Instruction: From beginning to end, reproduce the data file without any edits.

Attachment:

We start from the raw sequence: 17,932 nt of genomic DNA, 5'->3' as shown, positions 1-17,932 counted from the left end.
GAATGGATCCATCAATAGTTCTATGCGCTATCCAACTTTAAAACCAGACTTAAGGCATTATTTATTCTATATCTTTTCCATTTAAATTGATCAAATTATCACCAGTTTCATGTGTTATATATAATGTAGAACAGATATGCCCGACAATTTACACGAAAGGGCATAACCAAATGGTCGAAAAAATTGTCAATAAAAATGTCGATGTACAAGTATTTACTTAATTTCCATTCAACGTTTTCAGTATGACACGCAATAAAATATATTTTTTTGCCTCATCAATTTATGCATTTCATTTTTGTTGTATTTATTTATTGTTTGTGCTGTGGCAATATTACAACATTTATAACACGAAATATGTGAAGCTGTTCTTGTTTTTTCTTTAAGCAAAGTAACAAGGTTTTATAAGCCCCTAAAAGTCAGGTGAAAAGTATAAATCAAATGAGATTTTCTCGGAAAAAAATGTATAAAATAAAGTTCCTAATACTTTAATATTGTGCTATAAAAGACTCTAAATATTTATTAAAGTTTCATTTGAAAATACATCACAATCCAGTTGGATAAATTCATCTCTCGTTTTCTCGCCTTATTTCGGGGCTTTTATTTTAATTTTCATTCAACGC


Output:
We start from the raw sequence: 17,932 nt of genomic DNA, 5'->3' as shown, positions 1-17,932 counted from the left end.
GAATGGATCCATCAATAGTTCTATGCGCTATCCAACTTTAAAACCAGACTTAAGGCATTATTTATTCTATATCTTTTCCATTTAAATTGATCAAATTATCACCAGTTTCATGTGTTATATATAATGTAGAACAGATATGCCCGACAATTTACACGAAAGGGCATAACCAAATGGTCGAAAAAATTGTCAATAAAAATGTCGATGTACAAGTATTTACTTAATTTCCATTCAACGTTTTCAGTATGACACGCAATAAAATATATTTTTTTGCCTCATCAATTTATGCATTTCATTTTTGTTGTATTTATTTATTGTTTGTGCTGTGGCAATATTACAACATTTATAACACGAAATATGTGAAGCTGTTCTTGTTTTTTCTTTAAGCAAAGTAACAAGGTTTTATAAGCCCCTAAAAGTCAGGTGAAAAGTATAAATCAAATGAGATTTTCTCGGAAAAAAATGTATAAAATAAAGTTCCTAATACTTTAATATTGTGCTATAAAAGACTCTAAATATTTATTAAAGTTTCATTTGAAAATACATCACAATCCAGTTGGATAAATTCATCTCTCGTTTTCTCGCCTTATTTCGGGGCTTTTATTTTAATTTTCATTCAACGC